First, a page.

Any other Massachusetts (or New England area in general) duck owners

Discussion in 'Ducks' started by 1duckychick, Sep 2, 2009.

  1. 1duckychick

    1duckychick Chillin' With My Peeps

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    Jun 18, 2009
    I'm just wondering how the rest of you handle ducks in the cold and snow. I've had it great with my 6 since the summer but now that the chill is rolling in, I have to admit, I'm getting a little nervous.

    I'd be happier if I could keep them in the house with us! They're like little feathered kids to me. If it wasn't for the uncontrollable abunance of poop they'd be inside from now until June but...

    I need some tips and hints and a few reasurances wouldn't hurt either!
     
  2. DuckLady

    DuckLady Administrator~~~ BYC Store Support Staff Member

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    Washington State
    Ducks are pretty cold hardy.
    Make sure they have a draft free place to get in if they want and make sure their water is accessible a few times a day. Or you can put a heat lamp over the waterer to help keep it thawed enough.

    This year will be an adventure and the ducks and geese (not to mention WE) will have some acclimating to do as we moved from the relatively temperate climate of Western Oregon to the NE corner of Washington. I will probably have a heat lamp in the barn for temps below 15-20 degrees, but they will have plenty of straw bedding and a heated water dish.

    We also have a woodburning forced air furnace at the opposite end of the shop from the birds, which we will use primarily to keep snow and ice accumulating on the roof, but will help keep the birds comfortable as well.
     
  3. chickensducks&agoose

    chickensducks&agoose Chillin' With My Peeps

    I live in the mountains of vermont, and it gets seriously cold here. My ducks do just fine in their uninsulated, plastic wrapped shed. I give them warm water in the morning, refresh it with cool water mid-day, and give them a handful of dog food and a bowl of warm water (not IN the water) before bed. They do great, and they were born last september, so they were pretty young. I also have a goose in there with them, and he helps keep them warm. I forgot to mention, they were just outside during the day, I put down straw so they could have a dry, not icy or snowy place to chill out.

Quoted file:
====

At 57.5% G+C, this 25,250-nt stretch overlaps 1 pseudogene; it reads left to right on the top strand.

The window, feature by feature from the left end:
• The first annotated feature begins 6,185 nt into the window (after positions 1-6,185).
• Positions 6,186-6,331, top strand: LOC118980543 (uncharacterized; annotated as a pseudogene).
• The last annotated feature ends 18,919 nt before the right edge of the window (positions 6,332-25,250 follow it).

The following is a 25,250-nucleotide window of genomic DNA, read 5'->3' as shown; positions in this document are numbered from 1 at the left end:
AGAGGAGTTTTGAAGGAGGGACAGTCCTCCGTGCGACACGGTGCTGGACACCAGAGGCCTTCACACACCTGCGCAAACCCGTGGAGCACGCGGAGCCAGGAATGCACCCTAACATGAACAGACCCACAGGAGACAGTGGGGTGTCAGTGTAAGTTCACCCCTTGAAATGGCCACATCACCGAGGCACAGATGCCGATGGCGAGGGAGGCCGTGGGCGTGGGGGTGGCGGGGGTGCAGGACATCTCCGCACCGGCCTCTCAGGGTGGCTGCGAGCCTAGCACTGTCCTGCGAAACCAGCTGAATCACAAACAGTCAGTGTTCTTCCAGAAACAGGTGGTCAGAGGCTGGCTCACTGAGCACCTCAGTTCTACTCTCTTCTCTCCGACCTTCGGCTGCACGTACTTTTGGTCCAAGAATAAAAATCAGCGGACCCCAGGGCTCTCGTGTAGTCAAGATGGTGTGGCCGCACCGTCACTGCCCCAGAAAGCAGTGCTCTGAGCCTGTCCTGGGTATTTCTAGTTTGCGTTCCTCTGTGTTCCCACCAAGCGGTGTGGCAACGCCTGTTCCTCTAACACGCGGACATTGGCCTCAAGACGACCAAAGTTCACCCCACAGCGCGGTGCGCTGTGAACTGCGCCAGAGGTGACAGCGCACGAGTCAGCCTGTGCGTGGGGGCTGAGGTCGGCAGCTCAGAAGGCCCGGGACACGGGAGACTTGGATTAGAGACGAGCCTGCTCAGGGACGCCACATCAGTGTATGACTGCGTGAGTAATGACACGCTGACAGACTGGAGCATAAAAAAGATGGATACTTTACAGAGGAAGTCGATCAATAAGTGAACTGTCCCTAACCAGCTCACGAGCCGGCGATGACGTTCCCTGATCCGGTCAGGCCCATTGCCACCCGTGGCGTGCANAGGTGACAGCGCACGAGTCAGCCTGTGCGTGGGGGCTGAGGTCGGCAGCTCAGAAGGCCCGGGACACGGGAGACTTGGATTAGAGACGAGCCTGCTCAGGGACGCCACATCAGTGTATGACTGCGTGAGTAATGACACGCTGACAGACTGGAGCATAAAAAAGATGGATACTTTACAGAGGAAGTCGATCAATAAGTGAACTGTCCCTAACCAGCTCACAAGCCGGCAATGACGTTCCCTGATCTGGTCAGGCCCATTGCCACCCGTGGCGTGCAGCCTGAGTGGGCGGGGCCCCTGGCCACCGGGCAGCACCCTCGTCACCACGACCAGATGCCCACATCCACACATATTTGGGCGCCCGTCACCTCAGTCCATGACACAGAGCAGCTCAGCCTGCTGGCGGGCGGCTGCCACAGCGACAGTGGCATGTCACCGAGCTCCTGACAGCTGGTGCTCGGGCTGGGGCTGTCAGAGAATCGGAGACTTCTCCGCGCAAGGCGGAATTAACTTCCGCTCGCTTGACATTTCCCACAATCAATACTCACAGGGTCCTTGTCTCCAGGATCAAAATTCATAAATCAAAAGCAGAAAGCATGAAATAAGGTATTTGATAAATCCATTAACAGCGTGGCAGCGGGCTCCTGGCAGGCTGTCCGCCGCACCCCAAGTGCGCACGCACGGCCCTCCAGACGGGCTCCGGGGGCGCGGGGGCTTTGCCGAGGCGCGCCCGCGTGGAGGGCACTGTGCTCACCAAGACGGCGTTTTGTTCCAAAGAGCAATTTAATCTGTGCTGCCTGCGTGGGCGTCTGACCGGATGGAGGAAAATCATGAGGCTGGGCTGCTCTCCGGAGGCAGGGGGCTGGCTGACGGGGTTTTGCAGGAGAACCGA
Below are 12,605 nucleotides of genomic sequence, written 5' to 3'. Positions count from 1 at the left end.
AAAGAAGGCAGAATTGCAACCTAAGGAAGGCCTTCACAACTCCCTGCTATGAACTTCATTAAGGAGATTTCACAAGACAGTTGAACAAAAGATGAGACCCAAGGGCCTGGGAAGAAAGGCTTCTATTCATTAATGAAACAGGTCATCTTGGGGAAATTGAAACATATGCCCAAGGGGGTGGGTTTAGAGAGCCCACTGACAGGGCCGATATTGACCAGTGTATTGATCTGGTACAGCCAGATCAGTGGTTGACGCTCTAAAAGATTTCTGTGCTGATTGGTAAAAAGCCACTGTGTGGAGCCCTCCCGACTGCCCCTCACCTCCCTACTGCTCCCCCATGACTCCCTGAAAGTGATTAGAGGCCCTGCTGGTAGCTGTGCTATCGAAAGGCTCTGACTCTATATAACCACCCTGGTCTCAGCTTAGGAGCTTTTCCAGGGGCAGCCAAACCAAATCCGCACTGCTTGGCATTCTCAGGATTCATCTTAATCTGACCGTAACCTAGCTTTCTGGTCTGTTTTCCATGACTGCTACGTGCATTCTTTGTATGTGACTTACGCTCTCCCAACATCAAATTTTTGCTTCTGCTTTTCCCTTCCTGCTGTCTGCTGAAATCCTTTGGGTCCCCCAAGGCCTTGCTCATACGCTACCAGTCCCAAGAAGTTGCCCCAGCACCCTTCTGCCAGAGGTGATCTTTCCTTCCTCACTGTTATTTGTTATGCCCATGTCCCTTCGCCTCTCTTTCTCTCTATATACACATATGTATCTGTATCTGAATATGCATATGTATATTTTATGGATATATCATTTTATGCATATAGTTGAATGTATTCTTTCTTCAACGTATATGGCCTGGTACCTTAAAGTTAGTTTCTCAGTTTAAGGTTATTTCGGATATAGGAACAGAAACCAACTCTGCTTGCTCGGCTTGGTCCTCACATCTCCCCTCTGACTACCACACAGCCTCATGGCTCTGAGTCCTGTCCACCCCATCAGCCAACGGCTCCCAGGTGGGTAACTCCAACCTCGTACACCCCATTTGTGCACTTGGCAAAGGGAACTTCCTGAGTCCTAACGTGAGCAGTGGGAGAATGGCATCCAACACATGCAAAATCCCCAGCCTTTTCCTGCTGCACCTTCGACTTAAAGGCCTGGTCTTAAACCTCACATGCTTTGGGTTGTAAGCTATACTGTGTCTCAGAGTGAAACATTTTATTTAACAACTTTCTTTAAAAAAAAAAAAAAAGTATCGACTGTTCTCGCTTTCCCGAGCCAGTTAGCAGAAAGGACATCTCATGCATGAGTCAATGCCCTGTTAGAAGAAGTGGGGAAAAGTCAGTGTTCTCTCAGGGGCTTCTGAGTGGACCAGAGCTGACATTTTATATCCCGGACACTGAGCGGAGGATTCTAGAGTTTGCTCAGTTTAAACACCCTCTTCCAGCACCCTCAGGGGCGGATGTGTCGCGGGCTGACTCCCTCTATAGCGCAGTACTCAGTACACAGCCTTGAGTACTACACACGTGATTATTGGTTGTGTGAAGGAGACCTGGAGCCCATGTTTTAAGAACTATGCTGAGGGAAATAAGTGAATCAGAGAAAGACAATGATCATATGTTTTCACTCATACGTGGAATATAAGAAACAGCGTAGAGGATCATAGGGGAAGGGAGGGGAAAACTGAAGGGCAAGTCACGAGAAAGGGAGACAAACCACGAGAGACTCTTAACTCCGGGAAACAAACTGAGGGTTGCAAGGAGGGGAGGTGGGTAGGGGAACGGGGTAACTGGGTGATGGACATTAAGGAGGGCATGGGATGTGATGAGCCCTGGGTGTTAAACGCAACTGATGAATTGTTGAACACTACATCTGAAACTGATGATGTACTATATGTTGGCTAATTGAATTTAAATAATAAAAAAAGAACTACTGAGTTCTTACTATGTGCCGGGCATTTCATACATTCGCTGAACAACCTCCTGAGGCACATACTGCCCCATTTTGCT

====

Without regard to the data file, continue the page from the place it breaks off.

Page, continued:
4. Chickie Mamma

    Chickie Mamma Farmer at Heart

    Apr 20, 2008
    Sherman, CT
    chickensducks&agoose :

    I live in the mountains of vermont, and it gets seriously cold here. My ducks do just fine in their uninsulated, plastic wrapped shed. I give them warm water in the morning, refresh it with cool water mid-day, and give them a handful of dog food and a bowl of warm water (not IN the water) before bed. They do great, and they were born last september, so they were pretty young. I also have a goose in there with them, and he helps keep them warm. I forgot to mention, they were just outside during the day, I put down straw so they could have a dry, not icy or snowy place to chill out.

    Dog food? Does it give them a protein boost? Which dog food do you give and how much?

    My ducks lasted through last winter and it was a very cold winter! I had an outdoor heat mat ($20) it says for rabbits. Worked great to keep the water from freezing. A draft free little house would be fine and just be careful letting them out in the snow. One of my ducks got a little frostbite on her webbed feet. Their feet are very thin.​
     
  5. chickensducks&agoose

    chickensducks&agoose Chillin' With My Peeps

    I give them pedigree, the kind I give my dog... see, it helps them stay warmer, gives them a nice heat boost, plus, if I don't give it to them, they try to steal it from the dog, which is a bad idea, and gets them nipped at. I usually give all my birds (6 ducks and a goose) about a cup and a half, i just sprinkle it in the yard away from the dog, at the same time as I'm feeding her, just at least 10 feet away....
     
  6. veronicasmom

    veronicasmom Chillin' With My Peeps

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    Aug 31, 2009
    We live in ME and our ducks have always done fine.
    We use a heated dog bowl for drinking water. We change to a rubber feed tub with a bird bath heater in it for bathing. The heater keeps the water from freezing, but if they touch it, it will not burn them. They have a pen in a shed with a Rubbermaid storage container with straw to go into. (We turned it upside down and cut a door in one end). I just make sure the straw is always dry. I throw down sand that I keep in buckets in the cellar for traction. I've never had a problem with them being too cold.
     

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